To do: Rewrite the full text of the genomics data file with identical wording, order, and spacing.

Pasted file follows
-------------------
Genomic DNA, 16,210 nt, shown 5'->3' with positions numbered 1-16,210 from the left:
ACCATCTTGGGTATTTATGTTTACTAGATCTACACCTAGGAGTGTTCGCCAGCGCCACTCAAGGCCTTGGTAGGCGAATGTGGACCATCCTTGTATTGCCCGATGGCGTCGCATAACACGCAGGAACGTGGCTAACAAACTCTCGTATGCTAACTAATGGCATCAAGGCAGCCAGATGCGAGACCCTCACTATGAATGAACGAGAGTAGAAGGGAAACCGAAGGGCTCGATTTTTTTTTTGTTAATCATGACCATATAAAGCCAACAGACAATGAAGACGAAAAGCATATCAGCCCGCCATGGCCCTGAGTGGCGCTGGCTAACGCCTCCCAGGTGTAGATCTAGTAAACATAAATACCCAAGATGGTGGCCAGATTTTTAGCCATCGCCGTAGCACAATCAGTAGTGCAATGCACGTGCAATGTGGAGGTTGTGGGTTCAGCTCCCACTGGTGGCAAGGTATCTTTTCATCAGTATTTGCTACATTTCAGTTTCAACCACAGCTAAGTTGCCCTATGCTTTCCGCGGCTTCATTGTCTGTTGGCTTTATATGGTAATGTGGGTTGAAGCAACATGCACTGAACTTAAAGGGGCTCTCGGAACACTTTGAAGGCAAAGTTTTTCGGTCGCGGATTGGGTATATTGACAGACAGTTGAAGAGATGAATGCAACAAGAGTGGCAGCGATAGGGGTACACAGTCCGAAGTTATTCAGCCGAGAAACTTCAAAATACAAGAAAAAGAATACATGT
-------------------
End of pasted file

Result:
Genomic DNA, 16,210 nt, shown 5'->3' with positions numbered 1-16,210 from the left:
ACCATCTTGGGTATTTATGTTTACTAGATCTACACCTAGGAGTGTTCGCCAGCGCCACTCAAGGCCTTGGTAGGCGAATGTGGACCATCCTTGTATTGCCCGATGGCGTCGCATAACACGCAGGAACGTGGCTAACAAACTCTCGTATGCTAACTAATGGCATCAAGGCAGCCAGATGCGAGACCCTCACTATGAATGAACGAGAGTAGAAGGGAAACCGAAGGGCTCGATTTTTTTTTTGTTAATCATGACCATATAAAGCCAACAGACAATGAAGACGAAAAGCATATCAGCCCGCCATGGCCCTGAGTGGCGCTGGCTAACGCCTCCCAGGTGTAGATCTAGTAAACATAAATACCCAAGATGGTGGCCAGATTTTTAGCCATCGCCGTAGCACAATCAGTAGTGCAATGCACGTGCAATGTGGAGGTTGTGGGTTCAGCTCCCACTGGTGGCAAGGTATCTTTTCATCAGTATTTGCTACATTTCAGTTTCAACCACAGCTAAGTTGCCCTATGCTTTCCGCGGCTTCATTGTCTGTTGGCTTTATATGGTAATGTGGGTTGAAGCAACATGCACTGAACTTAAAGGGGCTCTCGGAACACTTTGAAGGCAAAGTTTTTCGGTCGCGGATTGGGTATATTGACAGACAGTTGAAGAGATGAATGCAACAAGAGTGGCAGCGATAGGGGTACACAGTCCGAAGTTATTCAGCCGAGAAACTTCAAAATACAAGAAAAAGAATACATGT